Sunday, April 13, 2008

CTS Conference, Canmore Alberta, 2008

I have just returned from Canmore where 5 of my students and I attended the 2008 Career and Technology Studies (CTS) Conference. I have mentioned before that my students have prepared and presented a presentation entitled Issues Facing Business Education. In February they presented at the WESTCAST conference and as a result they were invited to the Alberta CTS Conference in Canmore.

The CTS area appears to be an amalgamation of Business Education, Home Economics, Cosmetology, and Industrial Arts (perhaps amongst others - to say I was confused is understating things).

My students presented to a number of people who were interested in the issues they brought forward and the discussion was lively.

That's the good news.

The disturbing news is that this conference showed me a future that is very bleak for Business Educators. Most teachers I spoke to there considered themselves CTS teachers and were hard pressed to voluntarily identify themselves as Business Education teachers. In fact the majority that I spoke to weren't - they were Phys. Ed or Maths prepared teachers who either 'fell into' business education or have an interest in technology (read that as computers and software) and started to teach business classes.

By definition CTS instructors focus on careers. The information provided from all quarters pointed teachers to career pathways to which their courses should be linked. I have no problem with career preparation but having this as the only perspective regarding Business Education limits and defines Business Education in ways that are proving, in my opinion, to make a well-rounded business education unsustainable perhaps even unattainable.

In a career oriented environment there seems to be little place for personal financial management, the study of business as a ubiquitous environment, 'consumer' approaches to marketing and entrepreneurship, etc. It seems in this environment that if the course isn't providing usable career oriented skills then the course doesn't work.

And even in the courses that did fit the career perspective (in particular the technology courses) there seemed to be very little if any business context provided. Teachers spoke about teaching spreadsheets, data bases, desktop publishing in dissociated and technical terms. No one that I spoke with saw these as tools for solving business problems and when this topic was brought up very few saw this approach as a reasonable one for at least two reasons: primary reason - they didn't have the business background, secondary reason - that's not the way the curriculum is written!

My students are hoping to revitalize the Business Education area. I hope they are successful. To say the least I believe the first step is to liberate Business Education from the confinements of the Career and/or Practical education environment.

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Anonymous Dan Benesh said...

Another way we can hopefully improve our business ed position is with this Personal Financial curriculum. Before you retire, I really hope that all of us can find a way to make this teachable and mandatory in schools!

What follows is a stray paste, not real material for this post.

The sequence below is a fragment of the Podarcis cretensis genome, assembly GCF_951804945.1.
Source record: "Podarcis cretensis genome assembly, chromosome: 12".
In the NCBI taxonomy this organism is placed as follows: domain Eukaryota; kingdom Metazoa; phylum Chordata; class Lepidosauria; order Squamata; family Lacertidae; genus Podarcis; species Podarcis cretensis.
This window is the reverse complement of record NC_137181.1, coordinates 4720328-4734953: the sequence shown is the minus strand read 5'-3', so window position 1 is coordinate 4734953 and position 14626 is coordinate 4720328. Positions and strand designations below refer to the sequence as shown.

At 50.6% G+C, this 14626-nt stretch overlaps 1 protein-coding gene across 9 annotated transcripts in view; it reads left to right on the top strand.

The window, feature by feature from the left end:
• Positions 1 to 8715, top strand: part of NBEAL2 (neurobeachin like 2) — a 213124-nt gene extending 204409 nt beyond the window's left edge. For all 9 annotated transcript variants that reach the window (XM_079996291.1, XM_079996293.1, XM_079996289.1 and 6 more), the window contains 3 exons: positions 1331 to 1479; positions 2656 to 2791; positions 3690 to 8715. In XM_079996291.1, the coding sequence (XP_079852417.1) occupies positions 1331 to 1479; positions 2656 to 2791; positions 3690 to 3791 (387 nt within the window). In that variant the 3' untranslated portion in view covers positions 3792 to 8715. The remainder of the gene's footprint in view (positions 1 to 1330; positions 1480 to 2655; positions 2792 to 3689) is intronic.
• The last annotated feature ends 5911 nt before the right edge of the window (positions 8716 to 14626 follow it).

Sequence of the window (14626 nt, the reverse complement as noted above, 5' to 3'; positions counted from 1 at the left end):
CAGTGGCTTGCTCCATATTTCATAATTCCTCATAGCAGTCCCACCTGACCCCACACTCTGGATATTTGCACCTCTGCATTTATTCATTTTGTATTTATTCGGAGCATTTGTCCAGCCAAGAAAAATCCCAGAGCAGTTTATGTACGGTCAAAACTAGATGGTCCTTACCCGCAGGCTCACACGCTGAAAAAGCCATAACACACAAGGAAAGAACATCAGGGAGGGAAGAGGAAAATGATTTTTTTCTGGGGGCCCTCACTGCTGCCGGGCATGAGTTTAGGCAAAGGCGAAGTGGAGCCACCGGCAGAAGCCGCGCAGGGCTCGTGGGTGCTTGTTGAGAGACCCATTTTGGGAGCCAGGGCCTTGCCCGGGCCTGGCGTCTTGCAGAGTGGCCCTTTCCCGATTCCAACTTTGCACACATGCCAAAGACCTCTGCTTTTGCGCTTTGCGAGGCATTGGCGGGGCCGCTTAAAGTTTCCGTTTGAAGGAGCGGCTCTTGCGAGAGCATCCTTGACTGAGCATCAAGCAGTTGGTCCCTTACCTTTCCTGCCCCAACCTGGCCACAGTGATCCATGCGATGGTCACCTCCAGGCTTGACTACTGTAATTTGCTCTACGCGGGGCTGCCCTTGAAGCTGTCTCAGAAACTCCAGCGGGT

12:09 AM  
Anonymous Anonymous said...

...that's not the way the curriculum is written! What a comment! I thought that Alberta was supposed to be the leader of new ideas in education! However, Alberta does have 3 strands of Math: Core Math for those going on to study Sciences/Engineering, and the other two strands are Business Math or Applied Math(trades math). So I can see why math teachers would be attending this conference.

What is the point of learning technical/software skills such as creating a data base, spreadsheet etc... if you are not going to use it in a relevant situation to solve an actual "BUSINESS PROBLEM"?
If students are to gain anything from these types of classes they should realize that in the business world these applications are not "STAND ALONE" tools. They are used together to provide efficient and effective solutions to business needs.

I am also concerned about the future of business education. It seems that Information Processing is losing students to CPT as students see this as the exciting and "cool thing". Some students view Information Processing as dull and boring. They think of it as "typing" as don't see its relevance at this point in their life. Most will not use the skills learned in IP classes until they make it to the work world. Just telling them they can key their essays/reports faster or more efficiently isn't going to convince them to take IP. We need to find a new way to promote IP if we are going to attract students to this class.

Most administrators see Business Education as IP or Typing. They don't really understand the other offerings such as Entrepreneurship, Career and Work Exploration etc... The main reason for thier lack of knowledge is that they don't have a background in the area. If we are to promote Business Ed we need more people with the knowledge of business ed in admin positions.

As for the Personal Finance Course... maybe sending some of the stats regarding the bankruptcy rate for people under the age of 28 to the Minister of Eduction would open some eyes. The emotional, financial and general societal problems caused by personal bankruptcy should be reason enough to include this class in our curriculum. As a former banker, I have seen first hand the devastation caused by financial ruin. Families suffer and the cost to society is great!

Wow! I guess that was a long and disjointed rant! Bye for now.


11:14 PM  
Anonymous Zelda said...

Good post.

2:35 AM  
Anonymous Anonymous said...

Интересно написано....но многое остается непонятнымb

11:20 AM  

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